n. A musician who plays a number of different instruments.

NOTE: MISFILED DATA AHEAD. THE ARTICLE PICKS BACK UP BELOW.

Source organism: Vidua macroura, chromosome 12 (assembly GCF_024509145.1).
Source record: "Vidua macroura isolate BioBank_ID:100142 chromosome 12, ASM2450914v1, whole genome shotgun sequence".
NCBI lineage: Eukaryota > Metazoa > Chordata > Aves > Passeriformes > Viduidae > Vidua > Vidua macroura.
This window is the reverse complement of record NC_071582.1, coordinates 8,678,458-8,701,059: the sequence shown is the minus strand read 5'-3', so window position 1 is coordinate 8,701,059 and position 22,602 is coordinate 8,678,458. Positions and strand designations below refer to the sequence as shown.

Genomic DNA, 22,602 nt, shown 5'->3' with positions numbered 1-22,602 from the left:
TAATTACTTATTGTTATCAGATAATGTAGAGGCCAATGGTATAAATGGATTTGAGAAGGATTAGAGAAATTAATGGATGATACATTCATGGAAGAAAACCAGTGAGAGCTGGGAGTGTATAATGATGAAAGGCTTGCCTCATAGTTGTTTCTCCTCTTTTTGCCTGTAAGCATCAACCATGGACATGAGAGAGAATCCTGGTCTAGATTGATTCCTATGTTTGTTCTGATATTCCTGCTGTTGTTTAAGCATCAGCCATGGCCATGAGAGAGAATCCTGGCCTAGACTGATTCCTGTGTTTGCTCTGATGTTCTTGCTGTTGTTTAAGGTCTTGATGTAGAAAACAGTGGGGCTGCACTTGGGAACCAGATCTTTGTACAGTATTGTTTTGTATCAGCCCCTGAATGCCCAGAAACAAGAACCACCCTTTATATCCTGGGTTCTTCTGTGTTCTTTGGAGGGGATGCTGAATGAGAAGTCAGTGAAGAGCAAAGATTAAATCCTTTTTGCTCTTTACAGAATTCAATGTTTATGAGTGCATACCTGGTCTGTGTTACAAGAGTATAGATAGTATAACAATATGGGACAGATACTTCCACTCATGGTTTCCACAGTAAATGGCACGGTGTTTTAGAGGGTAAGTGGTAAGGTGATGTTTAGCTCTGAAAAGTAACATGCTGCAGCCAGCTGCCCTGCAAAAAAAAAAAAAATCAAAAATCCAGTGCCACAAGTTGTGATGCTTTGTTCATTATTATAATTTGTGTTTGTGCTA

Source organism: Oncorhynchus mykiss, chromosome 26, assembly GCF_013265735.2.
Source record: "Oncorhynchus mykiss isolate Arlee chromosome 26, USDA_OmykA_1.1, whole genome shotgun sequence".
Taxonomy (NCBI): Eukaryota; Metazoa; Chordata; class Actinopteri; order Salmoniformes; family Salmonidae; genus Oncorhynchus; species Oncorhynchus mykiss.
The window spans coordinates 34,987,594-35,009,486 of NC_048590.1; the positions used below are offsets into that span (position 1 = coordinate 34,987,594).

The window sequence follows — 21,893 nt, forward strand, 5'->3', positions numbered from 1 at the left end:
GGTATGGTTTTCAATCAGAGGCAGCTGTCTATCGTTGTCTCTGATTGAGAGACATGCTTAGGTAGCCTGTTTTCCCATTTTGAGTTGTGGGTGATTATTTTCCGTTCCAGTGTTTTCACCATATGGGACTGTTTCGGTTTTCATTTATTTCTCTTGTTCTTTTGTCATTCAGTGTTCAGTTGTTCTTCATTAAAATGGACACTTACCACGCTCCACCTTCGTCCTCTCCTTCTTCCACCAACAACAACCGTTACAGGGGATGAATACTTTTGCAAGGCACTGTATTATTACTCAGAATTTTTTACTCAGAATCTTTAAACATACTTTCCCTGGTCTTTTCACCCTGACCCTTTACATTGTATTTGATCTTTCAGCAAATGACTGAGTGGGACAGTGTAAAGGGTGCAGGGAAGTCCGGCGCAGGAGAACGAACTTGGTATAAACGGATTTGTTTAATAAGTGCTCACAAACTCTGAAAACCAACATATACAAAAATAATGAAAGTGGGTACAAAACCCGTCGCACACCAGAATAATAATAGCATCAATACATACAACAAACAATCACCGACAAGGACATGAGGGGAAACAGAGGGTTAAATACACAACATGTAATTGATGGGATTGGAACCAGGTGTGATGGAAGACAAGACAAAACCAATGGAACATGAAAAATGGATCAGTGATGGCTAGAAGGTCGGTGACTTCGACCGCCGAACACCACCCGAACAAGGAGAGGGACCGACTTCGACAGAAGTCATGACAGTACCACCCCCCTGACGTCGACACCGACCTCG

A multi-instrumentalist is a musician who plays two or more musical instruments at a professional level. Multi-instrumentalists who play closely related instruments, a practice known as doubling are common in orchestra (e.g., flute players who double on piccolo and percussion players, who play snare drum, cymbals, bass drum, etc.), in jazz (e.g., saxophone players who double on clarinet or flute; or double bass players who also play electric bass); in music theatre pit orchestras (e.g., reed players who are required to play numerous reed instruments); and in other areas of classical music (e.g., church piano players are often expected to play the church's pipe organ or Hammond organ as well). Popular music composers and songwriters are often multi-instrumentalists. In pop and rock, it is more common than in classical or jazz for performers to be multi-instrumentalists on instruments that are not from the same family: it is common for pop and rock musicians to play both guitar and keyboards. Many bluegrass musicians are multi-instrumentalists. Some musicians' unions or associations specify a higher rate of pay for musicians who double on two or more instruments for a performance or recording.